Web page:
Exogenous Cushing syndrome
Ashwin Karnan, Anjana Ledwani
Corresponding author: Ashwin Karnan, Department of Respiratory Medicine, Jawaharlal Nehru Medical College, Datta Meghe Institute of Higher Education and Research, Sawangi (Meghe), Wardha, Maharashtra, India
Received: 27 Jul 2023 - Accepted: 16 Sep 2023 - Published: 29 Sep 2023
Keywords: Cushing syndrome, steroids, cortisol
©Ashwin Karnan et al. Pan African Medical Journal (ISSN: 1937-8688). This is an Open Access article distributed under the terms of the Creative Commons Attribution International 4.0 License (https://creativecommons.org/licenses/by/4.0/), which permits unrestricted use, distribution, and reproduction in any medium, provided the original work is properly cited.
Cite this article: Ashwin Karnan et al. Exogenous Cushing syndrome. Pan African Medical Journal. 2023;46:45. [doi: 10.11604/pamj.2023.46.45.41228]
Available online at: https://www.panafrican-med-journal.com/content/article/46/45/full
Exogenous Cushing syndrome
A 10-year-old girl presented to our hospital with acute respiratory distress and diminished vision for the past 10 days. She was a recently diagnosed case of diffuse midline glioma who was on palliative care and had been extensively treated with oral corticosteroids by a local physician. On examination, she was afebrile, had a pulse rate of 104 beats per minute, respiratory rate of 28 breaths per minute, and blood pressure of 150/70 mmHg, on auscultation, there were bilateral crepitations, had a round, moon-like face with acne and papular lesions, dorsocervical fat deposition, central obesity with marked striae. All routine investigations were done. She was stabilized and started on intravenous antibiotics. Twenty-four (24) hour urine-free cortisol level was high which was suggestive of Cushing syndrome. An ophthalmology evaluation was done, and she was diagnosed with central serous chorioretinopathy. The steroid was slowly tapered, and the patient was transferred to the oncology department for radiotherapy. Exogenous Cushing syndrome is common in clinical practice. The commonest signs and symptoms include moon facies, supraclavicular fat pads, buffalo hump, ecchymoses, facial plethora, skin thinning, hirsutism, acanthosis nigricans, central obesity, peptic ulcers, high blood pressure, proximal muscle weakness, osteoporosis, glaucoma, cataract and avascular necrosis of the hip. The treatment for exogenous Cushing syndrome is a gradual withdrawal of the drug. A patient with hypothalamic-pituitary-adrenal axis suppression cannot increase steroid production during illness or stress and hence should receive stress-dose steroids to prevent adrenal crisis.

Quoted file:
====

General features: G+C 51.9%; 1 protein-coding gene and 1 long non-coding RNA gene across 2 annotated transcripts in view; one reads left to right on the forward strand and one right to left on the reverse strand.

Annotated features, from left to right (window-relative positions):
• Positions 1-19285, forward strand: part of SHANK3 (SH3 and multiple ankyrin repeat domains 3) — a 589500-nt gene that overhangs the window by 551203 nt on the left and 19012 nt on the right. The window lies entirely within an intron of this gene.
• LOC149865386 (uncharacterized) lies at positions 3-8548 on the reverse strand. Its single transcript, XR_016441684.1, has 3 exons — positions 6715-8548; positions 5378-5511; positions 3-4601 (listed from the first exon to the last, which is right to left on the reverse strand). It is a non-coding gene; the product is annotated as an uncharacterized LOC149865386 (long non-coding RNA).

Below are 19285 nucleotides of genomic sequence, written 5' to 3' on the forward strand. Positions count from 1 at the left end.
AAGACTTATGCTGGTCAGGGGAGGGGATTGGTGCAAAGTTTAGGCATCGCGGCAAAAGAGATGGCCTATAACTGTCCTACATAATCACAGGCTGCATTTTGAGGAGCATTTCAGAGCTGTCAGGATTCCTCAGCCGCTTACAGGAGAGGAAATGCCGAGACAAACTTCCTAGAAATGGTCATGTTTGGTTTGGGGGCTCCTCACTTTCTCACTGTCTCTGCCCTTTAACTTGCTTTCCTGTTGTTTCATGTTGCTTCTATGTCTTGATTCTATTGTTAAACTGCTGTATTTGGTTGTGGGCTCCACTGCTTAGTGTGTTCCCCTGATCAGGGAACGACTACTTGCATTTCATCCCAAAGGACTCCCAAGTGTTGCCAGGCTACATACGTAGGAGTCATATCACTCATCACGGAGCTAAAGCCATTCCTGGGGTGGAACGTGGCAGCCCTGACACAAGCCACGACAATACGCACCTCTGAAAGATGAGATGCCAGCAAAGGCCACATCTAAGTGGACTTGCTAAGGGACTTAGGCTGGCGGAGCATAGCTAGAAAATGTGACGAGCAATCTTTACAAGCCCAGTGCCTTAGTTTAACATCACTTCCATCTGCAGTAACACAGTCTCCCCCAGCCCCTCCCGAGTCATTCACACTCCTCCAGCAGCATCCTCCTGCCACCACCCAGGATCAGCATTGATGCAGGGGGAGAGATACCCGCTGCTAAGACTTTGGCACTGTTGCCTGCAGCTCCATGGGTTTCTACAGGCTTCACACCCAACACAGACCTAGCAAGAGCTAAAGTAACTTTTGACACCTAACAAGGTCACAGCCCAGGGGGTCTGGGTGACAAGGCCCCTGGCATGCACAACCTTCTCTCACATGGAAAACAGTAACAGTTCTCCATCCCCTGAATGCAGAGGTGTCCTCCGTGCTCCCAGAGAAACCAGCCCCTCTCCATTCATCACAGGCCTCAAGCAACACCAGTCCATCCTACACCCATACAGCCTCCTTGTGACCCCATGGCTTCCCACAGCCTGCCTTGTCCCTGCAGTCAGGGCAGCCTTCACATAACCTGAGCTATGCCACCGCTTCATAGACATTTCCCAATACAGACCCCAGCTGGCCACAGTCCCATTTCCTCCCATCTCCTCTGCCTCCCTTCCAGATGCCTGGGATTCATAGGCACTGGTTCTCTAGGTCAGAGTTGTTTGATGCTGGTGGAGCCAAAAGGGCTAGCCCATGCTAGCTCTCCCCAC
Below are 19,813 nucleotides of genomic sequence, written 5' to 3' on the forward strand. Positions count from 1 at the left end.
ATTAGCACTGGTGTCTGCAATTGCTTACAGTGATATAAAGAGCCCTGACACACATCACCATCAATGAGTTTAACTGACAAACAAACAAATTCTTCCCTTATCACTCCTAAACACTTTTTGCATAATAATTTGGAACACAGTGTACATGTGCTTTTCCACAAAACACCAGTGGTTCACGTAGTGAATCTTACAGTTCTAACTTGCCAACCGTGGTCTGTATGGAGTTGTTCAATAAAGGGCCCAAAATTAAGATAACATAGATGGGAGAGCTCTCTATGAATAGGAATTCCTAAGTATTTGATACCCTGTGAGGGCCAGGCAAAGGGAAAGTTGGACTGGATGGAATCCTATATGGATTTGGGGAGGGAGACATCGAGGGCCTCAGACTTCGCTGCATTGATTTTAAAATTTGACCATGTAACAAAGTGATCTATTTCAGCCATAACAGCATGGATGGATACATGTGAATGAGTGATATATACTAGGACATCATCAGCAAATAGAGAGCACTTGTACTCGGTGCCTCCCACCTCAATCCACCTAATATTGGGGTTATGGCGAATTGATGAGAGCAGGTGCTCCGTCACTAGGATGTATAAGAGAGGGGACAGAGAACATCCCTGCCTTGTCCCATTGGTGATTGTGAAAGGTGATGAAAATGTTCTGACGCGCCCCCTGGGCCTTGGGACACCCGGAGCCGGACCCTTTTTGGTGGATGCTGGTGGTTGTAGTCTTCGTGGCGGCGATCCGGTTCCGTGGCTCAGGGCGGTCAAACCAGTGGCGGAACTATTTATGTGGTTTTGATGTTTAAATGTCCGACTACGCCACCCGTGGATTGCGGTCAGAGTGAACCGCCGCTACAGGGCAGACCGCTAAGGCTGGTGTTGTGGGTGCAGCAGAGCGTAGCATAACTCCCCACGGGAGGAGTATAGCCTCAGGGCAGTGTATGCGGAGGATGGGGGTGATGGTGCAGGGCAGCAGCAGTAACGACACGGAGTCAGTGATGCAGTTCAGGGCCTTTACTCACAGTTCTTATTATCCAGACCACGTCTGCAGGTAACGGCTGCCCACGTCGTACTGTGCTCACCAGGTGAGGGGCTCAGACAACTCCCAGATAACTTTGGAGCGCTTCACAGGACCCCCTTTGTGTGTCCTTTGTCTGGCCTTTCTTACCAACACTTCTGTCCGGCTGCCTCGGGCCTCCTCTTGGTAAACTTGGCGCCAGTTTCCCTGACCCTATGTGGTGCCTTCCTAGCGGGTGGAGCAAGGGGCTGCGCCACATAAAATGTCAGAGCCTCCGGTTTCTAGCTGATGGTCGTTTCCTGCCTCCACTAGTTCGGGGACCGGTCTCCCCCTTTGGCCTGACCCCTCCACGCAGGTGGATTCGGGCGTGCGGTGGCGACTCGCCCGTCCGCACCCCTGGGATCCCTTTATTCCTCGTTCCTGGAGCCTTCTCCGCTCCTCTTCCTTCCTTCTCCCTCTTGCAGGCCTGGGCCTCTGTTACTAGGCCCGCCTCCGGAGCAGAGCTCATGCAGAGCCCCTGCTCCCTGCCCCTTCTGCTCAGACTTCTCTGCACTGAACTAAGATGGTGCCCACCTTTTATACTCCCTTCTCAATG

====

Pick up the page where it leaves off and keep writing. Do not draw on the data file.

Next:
Figure 1: central obesity with marked striae